Photo:

Connor Macrae

Favourite Thing: I really enjoy coding and messing around with my data analysis to see just what exactly I can find out from the data I use – coding can be fun! I also really love taking part in outreach activities like this, I think everyone should see just how exciting and worthwhile science is!

My CV

Education:

Priory LSST (2003-2010) and University of York (2010-2014)

Qualifications:

10 GCSE’s, 1 AS level (B), 3 A-levels (ABC) and first class MPhys degree

Work History:

Working as a demonstrator and marker during my PhD, as well as working in outreach activities.

Current Job:

Near the end of my first year of a PhD research course at the University of Hull.

Employer:

University of Hull

Me and my work

I study the extreme environments of our sun and other stars, from spectacular solar flares and cool sunspots to shocking sun- and star-quakes.

I work in solar and stellar physics – more specifically regarding acoustic (sound) wave propagation inside stars like the Sun.  To give this field of work its full name, you could say I am a helioseismologist – but that is quite a mouthful so let’s stick with astrophysicist!  We think of the Sun as a constant unchanging beacon of light in the sky – but in reality it is constantly oscillating (imagine if the whole Earth’s surface was always shaking like an earthquake, woah!).  Massive explosions on the Sun called Solar Flares often occur, blasting a huge amount of energy out into space.  Some of this energy is directed inwards, causing a disturbance on the Sun’s surface that we call a sun-quake.  I work to further understand how these sun-quakes occur, as well as look into if their presence can be seen on other stars through telescopes like kepler.

My Typical Day

I could be anywhere on a conference! but a typical day involves a lot of computer work…

Depending on what is happening I may be working at my office or half way across the country at a conference!  Going on a typical day, I start with a strong cup of coffee and bit of TV (unfortunately there is nothing on but the news when I wake up!).  At around 9am I arrive at the university I work at by bike.  I like to cycle in partly for the exercise, but mostly because it wakes me up!  I’ll likely have a day ahead of me working in my office on my computer.  I will likely spend a lot of time working on some code or running it on our universities super-computer – and yes, I might be sat on Facebook when waiting at times…  Come lunch time I like a good productivity kick so I settle for a refreshing Costa.  This is a good time to catch up with my fellow office sharing researchers.  Afternoons can be quite similar, working with the results of my codes and analysing solar and stellar data.  To keep me working in the afternoons I like to plug in my headphones and blast away some music – sometimes I find myself embarrassingly tapping or humming along!  Depending on my workload, I head home about 5-6pm.  My evenings may be spent at a pub quiz, playing a video game or in front of the TV with my partner and two guinea pigs!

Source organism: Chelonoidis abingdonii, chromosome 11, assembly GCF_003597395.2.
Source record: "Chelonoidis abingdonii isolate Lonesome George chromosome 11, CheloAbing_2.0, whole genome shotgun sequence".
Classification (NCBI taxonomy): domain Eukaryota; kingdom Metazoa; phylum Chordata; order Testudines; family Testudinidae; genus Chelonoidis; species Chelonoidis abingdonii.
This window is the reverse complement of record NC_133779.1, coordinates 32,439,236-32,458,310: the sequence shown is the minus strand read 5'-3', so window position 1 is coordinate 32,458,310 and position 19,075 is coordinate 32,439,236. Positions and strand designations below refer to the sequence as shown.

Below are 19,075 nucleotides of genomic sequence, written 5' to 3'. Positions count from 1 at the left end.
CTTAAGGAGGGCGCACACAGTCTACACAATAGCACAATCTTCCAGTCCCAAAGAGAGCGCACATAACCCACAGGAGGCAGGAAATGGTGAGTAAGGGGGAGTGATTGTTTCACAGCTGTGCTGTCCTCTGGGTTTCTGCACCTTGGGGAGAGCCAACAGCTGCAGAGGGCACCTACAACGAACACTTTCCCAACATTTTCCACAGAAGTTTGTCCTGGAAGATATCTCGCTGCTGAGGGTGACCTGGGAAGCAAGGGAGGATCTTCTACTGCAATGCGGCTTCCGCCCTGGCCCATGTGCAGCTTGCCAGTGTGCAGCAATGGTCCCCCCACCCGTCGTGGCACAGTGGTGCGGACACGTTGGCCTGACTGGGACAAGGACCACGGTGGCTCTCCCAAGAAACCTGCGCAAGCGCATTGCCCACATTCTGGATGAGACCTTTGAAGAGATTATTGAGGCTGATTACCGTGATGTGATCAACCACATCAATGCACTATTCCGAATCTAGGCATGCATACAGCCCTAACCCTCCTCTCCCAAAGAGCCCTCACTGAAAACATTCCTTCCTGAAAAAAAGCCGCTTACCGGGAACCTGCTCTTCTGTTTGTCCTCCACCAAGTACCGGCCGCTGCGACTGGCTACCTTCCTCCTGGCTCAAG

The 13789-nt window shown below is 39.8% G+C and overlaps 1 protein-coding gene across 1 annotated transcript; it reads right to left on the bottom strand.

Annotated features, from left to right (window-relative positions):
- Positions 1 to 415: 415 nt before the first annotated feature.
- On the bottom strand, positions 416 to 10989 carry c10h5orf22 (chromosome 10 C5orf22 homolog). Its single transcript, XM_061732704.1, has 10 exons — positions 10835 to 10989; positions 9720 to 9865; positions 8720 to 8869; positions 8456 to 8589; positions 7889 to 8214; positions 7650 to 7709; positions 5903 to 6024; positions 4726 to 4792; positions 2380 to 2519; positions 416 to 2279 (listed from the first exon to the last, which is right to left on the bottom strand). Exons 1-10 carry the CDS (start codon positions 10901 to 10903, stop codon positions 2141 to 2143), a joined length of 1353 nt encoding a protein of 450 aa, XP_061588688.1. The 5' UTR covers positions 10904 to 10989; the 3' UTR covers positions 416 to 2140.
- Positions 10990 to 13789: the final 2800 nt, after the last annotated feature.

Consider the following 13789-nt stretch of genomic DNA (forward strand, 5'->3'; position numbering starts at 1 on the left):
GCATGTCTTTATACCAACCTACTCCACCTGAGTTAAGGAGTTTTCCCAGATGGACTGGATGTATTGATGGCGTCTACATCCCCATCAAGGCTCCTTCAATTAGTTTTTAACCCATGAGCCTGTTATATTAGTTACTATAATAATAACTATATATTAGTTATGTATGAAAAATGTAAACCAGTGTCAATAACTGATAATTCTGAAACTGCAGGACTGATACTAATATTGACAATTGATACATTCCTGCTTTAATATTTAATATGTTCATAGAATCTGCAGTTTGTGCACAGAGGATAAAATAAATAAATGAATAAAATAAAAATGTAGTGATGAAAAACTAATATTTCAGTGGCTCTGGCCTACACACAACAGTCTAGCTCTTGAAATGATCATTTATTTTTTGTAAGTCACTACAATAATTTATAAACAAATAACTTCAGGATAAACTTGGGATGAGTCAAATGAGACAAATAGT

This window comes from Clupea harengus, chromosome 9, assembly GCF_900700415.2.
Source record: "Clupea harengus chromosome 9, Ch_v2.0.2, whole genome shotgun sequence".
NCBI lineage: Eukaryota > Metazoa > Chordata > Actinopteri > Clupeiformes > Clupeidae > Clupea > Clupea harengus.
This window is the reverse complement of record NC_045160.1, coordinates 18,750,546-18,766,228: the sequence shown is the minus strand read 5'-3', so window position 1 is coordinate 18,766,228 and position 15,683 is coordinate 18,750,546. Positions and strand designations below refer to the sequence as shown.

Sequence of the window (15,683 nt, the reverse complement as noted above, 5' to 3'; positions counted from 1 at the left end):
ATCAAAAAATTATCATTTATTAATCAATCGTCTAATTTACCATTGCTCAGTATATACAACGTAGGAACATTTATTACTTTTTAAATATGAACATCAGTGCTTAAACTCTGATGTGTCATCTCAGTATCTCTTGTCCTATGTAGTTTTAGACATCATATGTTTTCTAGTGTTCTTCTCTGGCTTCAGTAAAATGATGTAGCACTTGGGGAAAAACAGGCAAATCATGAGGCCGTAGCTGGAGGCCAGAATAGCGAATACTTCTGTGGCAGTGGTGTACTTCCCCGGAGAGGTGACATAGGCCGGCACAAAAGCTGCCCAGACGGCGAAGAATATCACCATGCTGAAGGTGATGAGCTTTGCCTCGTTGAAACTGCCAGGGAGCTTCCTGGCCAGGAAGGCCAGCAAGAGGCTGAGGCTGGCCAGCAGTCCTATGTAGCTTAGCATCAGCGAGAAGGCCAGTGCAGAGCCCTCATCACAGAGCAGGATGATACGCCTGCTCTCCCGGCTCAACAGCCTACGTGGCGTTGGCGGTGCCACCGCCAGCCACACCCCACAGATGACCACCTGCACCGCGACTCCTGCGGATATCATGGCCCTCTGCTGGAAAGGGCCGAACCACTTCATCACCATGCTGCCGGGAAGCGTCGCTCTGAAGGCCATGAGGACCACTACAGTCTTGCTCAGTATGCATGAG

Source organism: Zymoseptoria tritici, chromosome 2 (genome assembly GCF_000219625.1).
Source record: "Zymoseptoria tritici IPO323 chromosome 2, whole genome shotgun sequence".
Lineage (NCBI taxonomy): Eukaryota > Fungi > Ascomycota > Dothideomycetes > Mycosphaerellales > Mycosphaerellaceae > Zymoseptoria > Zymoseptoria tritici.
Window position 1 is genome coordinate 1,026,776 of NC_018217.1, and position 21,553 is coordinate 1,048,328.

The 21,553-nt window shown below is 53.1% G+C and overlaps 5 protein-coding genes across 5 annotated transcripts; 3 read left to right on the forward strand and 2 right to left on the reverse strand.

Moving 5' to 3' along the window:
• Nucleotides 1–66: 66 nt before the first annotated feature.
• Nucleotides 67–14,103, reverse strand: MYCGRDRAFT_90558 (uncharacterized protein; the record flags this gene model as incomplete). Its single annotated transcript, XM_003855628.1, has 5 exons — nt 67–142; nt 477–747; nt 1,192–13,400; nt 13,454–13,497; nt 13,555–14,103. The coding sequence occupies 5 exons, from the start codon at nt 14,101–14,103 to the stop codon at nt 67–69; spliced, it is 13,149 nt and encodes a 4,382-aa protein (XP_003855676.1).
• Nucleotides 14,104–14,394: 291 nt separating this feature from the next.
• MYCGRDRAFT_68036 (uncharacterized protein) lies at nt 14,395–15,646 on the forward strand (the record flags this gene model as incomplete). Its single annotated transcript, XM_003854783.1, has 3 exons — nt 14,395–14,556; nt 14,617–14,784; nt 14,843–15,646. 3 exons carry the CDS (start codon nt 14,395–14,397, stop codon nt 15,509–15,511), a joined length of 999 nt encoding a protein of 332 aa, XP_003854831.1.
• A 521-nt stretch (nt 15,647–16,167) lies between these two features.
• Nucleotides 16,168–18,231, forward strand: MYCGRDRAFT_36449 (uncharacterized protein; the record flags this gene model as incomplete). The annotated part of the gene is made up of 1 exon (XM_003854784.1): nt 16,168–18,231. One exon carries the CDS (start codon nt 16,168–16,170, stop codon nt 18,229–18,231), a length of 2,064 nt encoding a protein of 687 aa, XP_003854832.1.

What I'd do with the money

Make fluid dance! The money could either go towards boosting the new astrophysics groups outreach activities or going crazy and buying the equipment to make non-newtonian fluid dance to show of waveforms and interference.

If I am lucky enough to earn your votes and win the outreach prize on offer, I have two possible choices for how to use it.  Firstly, being at a university with a very new astrophysics group, some of the money would be great to help out the astrophysics outreach program we already offer.

Secondly (and preferably) however, I could put together a new practical to show off during outreach events.  Of interest to me would be deriving a way to show waveforms and interference patterns.  A great way to do this is placing powders or non-newtonian fluids on a speaker cone (you can look up a load of cool videos of this on YouTube already, and may have seen it on the big bang theory).  Constructive interference causes non-newtonian fluids to solidify whilst destructive interference allows it to return back to liquid form.  With the right beats played through the speaker system the fluid can be made to produce a standing wave pattern or dance high into the air!  This can be used as a fun practical for younger children, or more advanced as a means to demonstrate standing wave patterns and interference to older students and the public.

My Interview

How would you describe yourself in 3 words?

Geeky, Optimistic and techy

Who is your favourite singer or band?

Muse

What's your favourite food?

Mac ‘n’ Cheese

What is the most fun thing you've done?

Visited CERN in Switzerland

What did you want to be after you left school?

I honestly did not know!

Were you ever in trouble at school?

I sometimes found myself being old off but not very often

What was your favourite subject at school?

Close between Physics and History

What's the best thing you've done as a scientist?

So far visiting my first conference was quite an experience!

What or who inspired you to become a scientist?

Prof. Brian Cox was a big influence on me to push me into astrophysics

If you weren't a scientist, what would you be?

It is not a career, but I love to make Tron outfits for a living!

If you had 3 wishes for yourself what would they be? - be honest!

More wishes! But seriously, I’d wish for more time in the day, to win the lottery and to get to be an extra in Game of Thrones!

Tell us a joke.

I’m reading a great book on anti-gravity. I can’t put it down.

Other stuff

Work photos: